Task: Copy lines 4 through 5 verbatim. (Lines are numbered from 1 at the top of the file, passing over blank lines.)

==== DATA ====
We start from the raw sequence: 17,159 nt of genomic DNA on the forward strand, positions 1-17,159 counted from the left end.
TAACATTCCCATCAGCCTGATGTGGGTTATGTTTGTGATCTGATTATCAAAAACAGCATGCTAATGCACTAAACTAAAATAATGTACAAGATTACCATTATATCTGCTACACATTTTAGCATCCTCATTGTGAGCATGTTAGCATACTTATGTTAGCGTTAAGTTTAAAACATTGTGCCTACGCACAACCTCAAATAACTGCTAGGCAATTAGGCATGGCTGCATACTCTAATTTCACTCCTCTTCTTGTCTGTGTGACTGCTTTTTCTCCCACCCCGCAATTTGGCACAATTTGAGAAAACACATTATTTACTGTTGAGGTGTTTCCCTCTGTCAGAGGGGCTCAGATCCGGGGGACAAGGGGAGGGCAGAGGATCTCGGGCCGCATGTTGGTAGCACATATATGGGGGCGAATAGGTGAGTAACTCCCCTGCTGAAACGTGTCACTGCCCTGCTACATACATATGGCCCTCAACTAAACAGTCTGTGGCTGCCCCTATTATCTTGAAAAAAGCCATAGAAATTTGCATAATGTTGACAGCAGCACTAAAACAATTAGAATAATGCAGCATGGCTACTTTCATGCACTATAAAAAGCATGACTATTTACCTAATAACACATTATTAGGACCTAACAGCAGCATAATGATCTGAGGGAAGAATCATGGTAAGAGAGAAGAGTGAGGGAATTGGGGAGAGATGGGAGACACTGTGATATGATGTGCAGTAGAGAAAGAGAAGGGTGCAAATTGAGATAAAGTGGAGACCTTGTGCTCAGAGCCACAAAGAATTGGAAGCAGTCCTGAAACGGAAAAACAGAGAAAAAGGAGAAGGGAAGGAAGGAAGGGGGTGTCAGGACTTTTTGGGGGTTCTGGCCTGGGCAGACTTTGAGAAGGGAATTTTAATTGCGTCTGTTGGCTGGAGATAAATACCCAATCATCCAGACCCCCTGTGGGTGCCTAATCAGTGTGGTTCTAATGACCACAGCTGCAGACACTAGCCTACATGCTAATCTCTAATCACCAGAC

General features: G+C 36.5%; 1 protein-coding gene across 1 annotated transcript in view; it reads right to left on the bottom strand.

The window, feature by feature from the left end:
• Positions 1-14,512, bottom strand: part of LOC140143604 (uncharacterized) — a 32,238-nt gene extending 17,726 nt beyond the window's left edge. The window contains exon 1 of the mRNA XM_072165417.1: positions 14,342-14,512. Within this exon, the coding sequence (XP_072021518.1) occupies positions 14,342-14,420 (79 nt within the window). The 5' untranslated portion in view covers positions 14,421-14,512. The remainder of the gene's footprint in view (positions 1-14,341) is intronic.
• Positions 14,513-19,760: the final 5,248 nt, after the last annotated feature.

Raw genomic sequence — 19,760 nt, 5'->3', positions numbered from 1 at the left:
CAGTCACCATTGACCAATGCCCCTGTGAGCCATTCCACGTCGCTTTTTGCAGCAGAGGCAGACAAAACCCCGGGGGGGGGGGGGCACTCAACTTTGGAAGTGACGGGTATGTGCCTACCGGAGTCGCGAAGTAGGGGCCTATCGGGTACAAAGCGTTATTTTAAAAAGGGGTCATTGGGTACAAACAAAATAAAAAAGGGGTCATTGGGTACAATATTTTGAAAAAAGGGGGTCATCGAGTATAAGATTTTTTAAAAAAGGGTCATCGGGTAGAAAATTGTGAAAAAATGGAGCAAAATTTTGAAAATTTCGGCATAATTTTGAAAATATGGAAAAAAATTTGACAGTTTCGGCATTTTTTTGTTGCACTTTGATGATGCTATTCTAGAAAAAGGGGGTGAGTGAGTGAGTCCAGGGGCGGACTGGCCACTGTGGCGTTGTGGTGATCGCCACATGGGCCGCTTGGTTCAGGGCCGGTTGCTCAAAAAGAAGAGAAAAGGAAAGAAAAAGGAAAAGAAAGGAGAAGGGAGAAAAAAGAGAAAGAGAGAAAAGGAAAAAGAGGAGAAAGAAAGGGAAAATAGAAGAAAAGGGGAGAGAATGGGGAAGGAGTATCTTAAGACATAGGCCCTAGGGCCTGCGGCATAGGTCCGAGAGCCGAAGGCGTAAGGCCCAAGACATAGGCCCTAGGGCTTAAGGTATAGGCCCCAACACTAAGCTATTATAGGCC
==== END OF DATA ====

The window, feature by feature from the left end:
• Positions 1-14,512, bottom strand: part of LOC140143604 (uncharacterized) — a 32,238-nt gene extending 17,726 nt beyond the window's left edge. The window contains exon 1 of the mRNA XM_072165417.1: positions 14,342-14,512. Within this exon, the coding sequence (XP_072021518.1) occupies positions 14,342-14,420 (79 nt within the window). The 5' untranslated portion in view covers positions 14,421-14,512. The remainder of the gene's footprint in view (positions 1-14,341) is intronic.